September 8, 2015 / 3:54 PM / 4 years ago

Milan scrubs up after years as Italy's ugly sister

MILAN (Reuters) - Long the ugly sister to Florence, Venice and Rome, Italy’s business capital Milan is enjoying a renaissance, its once drab skyline coming to life and a new creative vibrancy emerging.

People walk along the Naviglio Gran Canal in Milan, August 29, 2015.REUTERS/Flavio Lo Scalzo

Host of the 2015 Expo, Milan has taken advantage of the World Fair to rejuvenate its image, attracting new investment in a makeover that officials hope might mark the start of a broader revival for the whole country.

The sleek headquarters of Italian bank Unicredit, the centerpiece of one of several new developments that dot the northern city, is a state-of-the-art reminder of Milan’s status as a financial hub.

And while the gothic Duomo cathedral and Galleria shopping arcade recall past glories, modern ventures — such as the “Vertical Forest” apartment blocks whose balconies bloom with trees and plants — point to a newfound confidence.

Milan has absorbed more than half of all investment in business real estate in Italy in the first half of this year, while tourism has grown faster over the past six years than in Italy’s other big cities.

“The majority of what I heard about Milan was that it’s industrial, not a beautiful city, but the Duomo and the Galleria are really grand,” said visitor Cameron Dibb, 24, an American film student who lives in Surrey, England.

“And when you go further outside the center the architecture is still impressive,” he added.

Despite appearances, Milan is not immune from Italy’s bureaucracy, corruption and weak economic growth.

Unadjusted gross domestic product per capita in the Lombardy region around Milan fell 1.4 percent between 2008 and 2013 and the once powerful industrial hinterland has been battered by competition from China.

But other areas suffered far worse after the European debt crisis and Milan seems to have regained its drive, unlike scandal-plagued Rome.

“Rome is very dirty and badly looked after, it hardly seems like a capital city. Milan would have been a better capital,” said Vicente Perez, 52, a tourist from Madrid.


Next to the Duomo, the glass-vaulted Galleria has been cleaned up in a project co-funded by luxury firms Prada and Versace and publisher Feltrinelli in the sort of public-private partnership that Italy is increasingly relying on to safeguard its crumbling heritage.

The Galleria restoration was finished in time for the Expo, a six-month showcase for products and technology from around the world that Prime Minister Matteo Renzi has shown off to an array of global leaders.

Cost overruns, delays and graft overshadowed the start of the fair, but city governor for tourism Franco D’Alfonso said ticket sales are on track to reach between 18 million and an original target of more than 20 million.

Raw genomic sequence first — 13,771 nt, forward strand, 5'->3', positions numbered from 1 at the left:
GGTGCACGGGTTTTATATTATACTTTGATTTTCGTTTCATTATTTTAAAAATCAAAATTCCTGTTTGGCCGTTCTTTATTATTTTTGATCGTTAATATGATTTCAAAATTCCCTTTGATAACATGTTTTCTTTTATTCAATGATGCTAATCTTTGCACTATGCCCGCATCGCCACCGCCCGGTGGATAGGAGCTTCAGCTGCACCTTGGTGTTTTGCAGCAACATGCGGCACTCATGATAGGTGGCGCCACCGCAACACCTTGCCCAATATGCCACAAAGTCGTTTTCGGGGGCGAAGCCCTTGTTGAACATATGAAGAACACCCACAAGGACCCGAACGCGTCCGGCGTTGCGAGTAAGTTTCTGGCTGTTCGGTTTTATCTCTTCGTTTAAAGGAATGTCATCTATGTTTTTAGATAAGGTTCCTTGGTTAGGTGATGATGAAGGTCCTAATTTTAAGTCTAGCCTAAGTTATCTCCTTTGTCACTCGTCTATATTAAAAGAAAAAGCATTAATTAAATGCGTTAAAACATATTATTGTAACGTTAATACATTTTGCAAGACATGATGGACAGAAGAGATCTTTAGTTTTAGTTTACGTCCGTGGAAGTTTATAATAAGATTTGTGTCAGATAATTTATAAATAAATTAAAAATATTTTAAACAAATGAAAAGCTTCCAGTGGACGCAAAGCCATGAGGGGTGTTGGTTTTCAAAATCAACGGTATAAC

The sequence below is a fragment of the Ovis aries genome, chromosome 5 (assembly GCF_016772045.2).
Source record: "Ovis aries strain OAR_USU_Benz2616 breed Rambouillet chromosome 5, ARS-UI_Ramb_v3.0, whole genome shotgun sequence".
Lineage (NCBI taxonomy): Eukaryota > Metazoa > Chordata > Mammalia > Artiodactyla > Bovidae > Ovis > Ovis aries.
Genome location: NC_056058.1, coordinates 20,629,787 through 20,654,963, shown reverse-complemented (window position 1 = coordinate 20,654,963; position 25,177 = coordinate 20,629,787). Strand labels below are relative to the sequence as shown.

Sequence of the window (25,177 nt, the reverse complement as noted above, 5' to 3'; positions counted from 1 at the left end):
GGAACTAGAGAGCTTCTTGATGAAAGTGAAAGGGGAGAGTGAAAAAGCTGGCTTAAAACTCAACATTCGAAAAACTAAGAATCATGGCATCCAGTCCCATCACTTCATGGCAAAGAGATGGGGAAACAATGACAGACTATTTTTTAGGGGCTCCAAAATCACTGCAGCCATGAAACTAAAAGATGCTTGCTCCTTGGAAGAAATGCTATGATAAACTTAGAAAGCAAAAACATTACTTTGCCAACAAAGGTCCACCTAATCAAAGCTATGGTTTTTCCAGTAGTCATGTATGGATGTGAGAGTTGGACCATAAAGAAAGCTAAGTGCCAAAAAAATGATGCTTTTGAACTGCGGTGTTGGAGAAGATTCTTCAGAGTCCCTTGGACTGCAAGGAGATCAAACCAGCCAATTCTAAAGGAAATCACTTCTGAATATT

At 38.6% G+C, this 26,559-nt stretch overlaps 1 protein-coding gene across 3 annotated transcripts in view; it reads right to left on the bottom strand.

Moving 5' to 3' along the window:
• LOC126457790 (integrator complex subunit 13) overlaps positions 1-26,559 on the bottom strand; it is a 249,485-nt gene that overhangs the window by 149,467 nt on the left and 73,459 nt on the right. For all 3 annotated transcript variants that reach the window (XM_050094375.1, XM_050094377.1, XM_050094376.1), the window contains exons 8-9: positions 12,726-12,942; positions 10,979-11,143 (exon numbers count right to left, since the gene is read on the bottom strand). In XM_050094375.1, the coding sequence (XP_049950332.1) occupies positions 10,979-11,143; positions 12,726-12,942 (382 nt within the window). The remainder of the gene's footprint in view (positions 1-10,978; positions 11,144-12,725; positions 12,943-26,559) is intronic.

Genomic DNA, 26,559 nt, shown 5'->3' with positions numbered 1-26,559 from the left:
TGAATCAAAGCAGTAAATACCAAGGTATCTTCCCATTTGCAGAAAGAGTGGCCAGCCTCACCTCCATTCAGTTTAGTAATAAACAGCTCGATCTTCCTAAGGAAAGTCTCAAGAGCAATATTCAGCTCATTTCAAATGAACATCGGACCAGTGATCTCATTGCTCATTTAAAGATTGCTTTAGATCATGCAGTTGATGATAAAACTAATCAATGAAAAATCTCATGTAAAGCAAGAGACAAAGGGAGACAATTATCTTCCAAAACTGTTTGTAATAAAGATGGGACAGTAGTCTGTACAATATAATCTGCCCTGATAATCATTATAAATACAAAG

Some businesses in the city center are nonetheless unhappy, saying their trade has been cannibalized by Expo, which lies on the outskirts, and by some 184 new bars, restaurants and ice cream shops which have opened over the last 18 months.

“Expo has taken people out of town and they opened loads of bars so the slice of the cake for each business has got smaller and smaller,” said 40 year-old bar owner Gianni Pugliese.

But many are celebrating the overall rise in tourism, which began well before Expo, with the number of overnight visitors increasing 34 percent between 2009 and 2014, based on data from Euromonitor International, versus a 21 percent rise for Rome.

The global financial crisis cost the city business tourists, said Maurizio Naro, president of hoteliers association APAM, and it has had to adapt to a new type of visitor.

“Milan has turned into a leisure tourism city in the last 10 years exactly to face up to the sharp slump in business tourism,” he said.

The corporate side might also finally be stirring.

Milan soaked up 59 percent of all investments in business real estate in Italy in the first half of this year, including some 900 million euros ($1.02 billion) from the Qatari sovereign wealth fund, according to BNP Paribas Real Estate.

“(The city) is seen around the world as the symbol of a serious, active and productive Italy,” said veteran fashion designer Giorgio Armani, who has opened a four-story exhibition space for his designs, to coincide with Expo.

Demand for office space has picked up in the past year and prime rents now appear to have bottomed out after tumbling since 2011, according to property consultants Knight Frank.


The promise of Expo-related visitors and international attention galvanized long-awaited improvements to the city, notably the trendy but scruffy canal area where a new waterside promenade opened in May.

Simone Bracaglia, 30, a human resources consultant who runs a bar on the main inlet, says takings have risen at least 20 percent since the “Darsena” - or dock - reopened.

Slideshow (4 Images)

“It used to be a swamp ... now it’s an oasis”, Bracaglia said. The boom in business “is definitely not down to our skills but the sheer number of people, thanks to this blessed Darsena.”

A revival is also underway on the south-eastern periphery, where the Rem Koolhaas-designed Prada Foundation complex, housing modern art, classical sculpture and a 1950s-themed bar conceived by film director Wes Anderson, also opened in May.

“I have always known this area as a bit of a ghetto so it’s a big change. We aren’t used to having these great spaces in Milan,” said Amelia Corigliano, a 42-year-old social worker.

Reporting by Isla Binnie, Editing by Crispian Balmer and Angus MacSwan

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